First, we pick a theme. It could be a solar term, a season, an ingredient, something unique we found in books, or ancient architecture. For example, the shape of Red Dragon Cake is inspired by the tiles of Laojun Cave [in Chongqing]. We find a point and unite different aspects around it. We make a few trial versions, polish their look and taste, and come up with an interpretation. I am in charge of the visuals and creative elements, and there is a team of four that makes the food.
I think some things have the potential to become concepts. For example, French pastries like napoleons or operas—everyone makes their own variations under the same name. [In China] there are only moon cakes, a generic concept. Maybe some of our products can start a trend as well? If we make a double-grain cake, others can make it too, with different types of grains. It doesn’t have to be a product of this place only. I hope it will bring more diversity and open up people’s minds and make this industry more interesting.
What is the current state of the chashi industry?
In a mature industry like French patisserie, there are many different kinds of sugar and suppliers who specialize in purée and chocolate. In Japanese wagashi sweets, too, you can use a variety of high-quality bean pastes of different sweetness. In our country, your choices are limited. Right now, we have to make every ingredient from scratch. Ideally, we will be able to buy readily available ingredients.
At the moment, chashi is not an industry on its own. It is just a WeChat group: we recently started this group where people interested in tea snacks can connect with each other. There are about a dozen people in it now. It is an attempt to see if we can make designing Chinese desserts something that can last, both in this shop and beyond; if we can rally people who are interested in this and who might open their own shops and expand it, or maybe inspire people to do things their own way. For example, Western pastry in Japan has its own style, whereas in our country, people in every industry like to copy-and-paste and make fast money instead of digging deep.
What are some good examples of design in a Chinese style?
Something that finds a way to be both Chinese and modern, like putting calligraphy on labels. The Republican period had some good design. There was a natural transition when foreign cultures entered at the end of the Qing dynasty, in places that were first exposed to international influences like Shanghai or Tianjin. The posters from that period use Western language but still look quite Chinese and are different from those of the Qing dynasty. But after the Republican period, because of the wars, this trend was interrupted and lost. Perhaps part of it continues in Taiwan, Hong Kong, or Shanghai.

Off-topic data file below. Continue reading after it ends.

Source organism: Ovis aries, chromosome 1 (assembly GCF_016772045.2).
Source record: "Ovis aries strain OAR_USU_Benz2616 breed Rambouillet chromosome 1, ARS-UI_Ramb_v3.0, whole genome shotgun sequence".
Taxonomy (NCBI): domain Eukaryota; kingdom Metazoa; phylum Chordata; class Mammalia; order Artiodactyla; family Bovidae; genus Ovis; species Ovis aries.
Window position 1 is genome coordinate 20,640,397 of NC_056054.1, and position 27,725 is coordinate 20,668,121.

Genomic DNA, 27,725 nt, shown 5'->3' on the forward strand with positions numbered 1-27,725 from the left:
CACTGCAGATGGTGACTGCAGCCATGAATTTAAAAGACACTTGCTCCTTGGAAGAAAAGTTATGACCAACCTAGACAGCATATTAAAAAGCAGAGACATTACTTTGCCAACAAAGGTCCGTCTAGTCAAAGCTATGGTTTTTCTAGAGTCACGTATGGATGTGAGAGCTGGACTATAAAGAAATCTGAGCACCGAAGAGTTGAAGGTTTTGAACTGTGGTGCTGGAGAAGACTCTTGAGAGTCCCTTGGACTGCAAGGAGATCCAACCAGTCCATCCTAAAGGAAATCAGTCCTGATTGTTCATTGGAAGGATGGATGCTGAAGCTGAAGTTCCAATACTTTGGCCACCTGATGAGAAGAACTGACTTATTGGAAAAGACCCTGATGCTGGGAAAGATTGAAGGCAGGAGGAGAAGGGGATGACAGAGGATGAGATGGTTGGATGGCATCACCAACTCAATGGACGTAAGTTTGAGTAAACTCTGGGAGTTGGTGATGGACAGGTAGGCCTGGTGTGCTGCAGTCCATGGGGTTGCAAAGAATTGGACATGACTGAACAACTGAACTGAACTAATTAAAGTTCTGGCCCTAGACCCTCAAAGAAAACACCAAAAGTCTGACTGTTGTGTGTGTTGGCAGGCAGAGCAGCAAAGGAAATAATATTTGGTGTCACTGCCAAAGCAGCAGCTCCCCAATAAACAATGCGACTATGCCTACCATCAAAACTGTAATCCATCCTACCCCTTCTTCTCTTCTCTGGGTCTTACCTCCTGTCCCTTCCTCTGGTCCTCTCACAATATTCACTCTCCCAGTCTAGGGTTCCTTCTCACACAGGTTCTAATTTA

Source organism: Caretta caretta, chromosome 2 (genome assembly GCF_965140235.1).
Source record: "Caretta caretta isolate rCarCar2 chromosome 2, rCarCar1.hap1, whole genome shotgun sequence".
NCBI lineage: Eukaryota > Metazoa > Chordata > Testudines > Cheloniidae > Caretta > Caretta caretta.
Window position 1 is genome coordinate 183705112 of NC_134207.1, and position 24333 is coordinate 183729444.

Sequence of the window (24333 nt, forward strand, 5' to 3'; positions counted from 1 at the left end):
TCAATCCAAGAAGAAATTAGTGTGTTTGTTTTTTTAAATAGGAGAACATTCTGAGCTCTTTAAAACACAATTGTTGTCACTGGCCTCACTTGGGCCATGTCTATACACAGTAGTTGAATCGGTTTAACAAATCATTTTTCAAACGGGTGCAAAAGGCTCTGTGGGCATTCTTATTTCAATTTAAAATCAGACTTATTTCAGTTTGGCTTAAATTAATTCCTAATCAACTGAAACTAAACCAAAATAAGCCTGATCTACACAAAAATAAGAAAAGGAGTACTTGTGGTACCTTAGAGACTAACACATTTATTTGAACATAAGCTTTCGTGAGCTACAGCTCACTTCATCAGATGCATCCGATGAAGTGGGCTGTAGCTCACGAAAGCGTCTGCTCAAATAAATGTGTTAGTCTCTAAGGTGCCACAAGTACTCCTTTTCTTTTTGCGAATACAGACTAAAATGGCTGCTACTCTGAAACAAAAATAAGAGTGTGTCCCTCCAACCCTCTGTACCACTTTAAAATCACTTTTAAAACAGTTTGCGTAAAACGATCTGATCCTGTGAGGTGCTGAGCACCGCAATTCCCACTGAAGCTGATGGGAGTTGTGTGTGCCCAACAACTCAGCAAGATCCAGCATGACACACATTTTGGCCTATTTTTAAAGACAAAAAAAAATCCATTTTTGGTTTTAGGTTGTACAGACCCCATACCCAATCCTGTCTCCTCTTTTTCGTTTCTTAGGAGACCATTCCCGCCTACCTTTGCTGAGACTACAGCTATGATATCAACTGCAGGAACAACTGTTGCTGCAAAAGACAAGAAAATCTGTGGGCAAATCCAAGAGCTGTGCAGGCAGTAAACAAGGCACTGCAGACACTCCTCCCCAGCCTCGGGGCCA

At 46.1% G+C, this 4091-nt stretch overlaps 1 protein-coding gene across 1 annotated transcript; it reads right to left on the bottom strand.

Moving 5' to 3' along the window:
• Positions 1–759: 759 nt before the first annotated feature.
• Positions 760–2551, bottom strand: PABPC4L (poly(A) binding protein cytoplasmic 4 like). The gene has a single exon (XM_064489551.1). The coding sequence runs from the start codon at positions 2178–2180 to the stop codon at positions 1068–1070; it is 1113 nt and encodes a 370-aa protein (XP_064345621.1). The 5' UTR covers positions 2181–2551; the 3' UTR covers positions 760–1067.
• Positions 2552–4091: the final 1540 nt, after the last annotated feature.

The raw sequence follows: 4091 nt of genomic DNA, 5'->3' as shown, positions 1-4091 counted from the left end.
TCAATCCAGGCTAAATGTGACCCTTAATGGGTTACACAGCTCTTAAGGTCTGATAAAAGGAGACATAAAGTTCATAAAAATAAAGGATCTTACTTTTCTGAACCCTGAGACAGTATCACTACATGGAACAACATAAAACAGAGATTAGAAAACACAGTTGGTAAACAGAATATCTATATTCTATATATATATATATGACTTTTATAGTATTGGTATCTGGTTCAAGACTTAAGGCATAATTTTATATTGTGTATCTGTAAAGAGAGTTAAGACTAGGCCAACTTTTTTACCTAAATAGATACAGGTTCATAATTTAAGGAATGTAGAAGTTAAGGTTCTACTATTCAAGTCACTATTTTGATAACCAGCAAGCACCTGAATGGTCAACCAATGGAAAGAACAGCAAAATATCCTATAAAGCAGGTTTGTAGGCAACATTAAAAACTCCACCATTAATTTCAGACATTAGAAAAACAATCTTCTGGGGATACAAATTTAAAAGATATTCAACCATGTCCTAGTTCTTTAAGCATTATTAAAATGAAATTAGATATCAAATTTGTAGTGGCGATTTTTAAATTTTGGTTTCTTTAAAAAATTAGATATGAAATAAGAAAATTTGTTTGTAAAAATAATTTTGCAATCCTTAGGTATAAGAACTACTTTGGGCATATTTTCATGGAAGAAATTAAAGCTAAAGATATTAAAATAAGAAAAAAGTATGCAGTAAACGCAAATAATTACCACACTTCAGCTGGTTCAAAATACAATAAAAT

I.M. Pei’s architecture is great, but there is still no distinct system of Chinese architecture, with prominent styles or textures that stand out and influence others.
In terms of visuals with strong national features, the best example is still Japan. Japanese architecture has its own style, distinct from the US, Europe, or China. You take one look at it, and you know it’s Japanese. From urban planning to architecture to details like crockery, they have developed a comprehensive language of their own.
Can you give some examples of detail-orientated design projects that will make a difference to people’s daily life?
I have a few projects in mind. For example, there is a well on the hill here that’s been in use for many years. The space around it is messy, with no planning involved at all. Maybe we can give the well a name, and clean up its surroundings through some kind of design.
I want to find some points of interest, fun, creativity, and use them to create a special kind of output through design. This could also be interdisciplinary, so one of my old classmates who is a painter might contribute something, or if you are a graphic designer, you could pick a theme and do the design. We can have a series of these projects and keep creating new points of interest through them. In the process they might bring us some new reflections on art, visuals, and aesthetics in everyday life.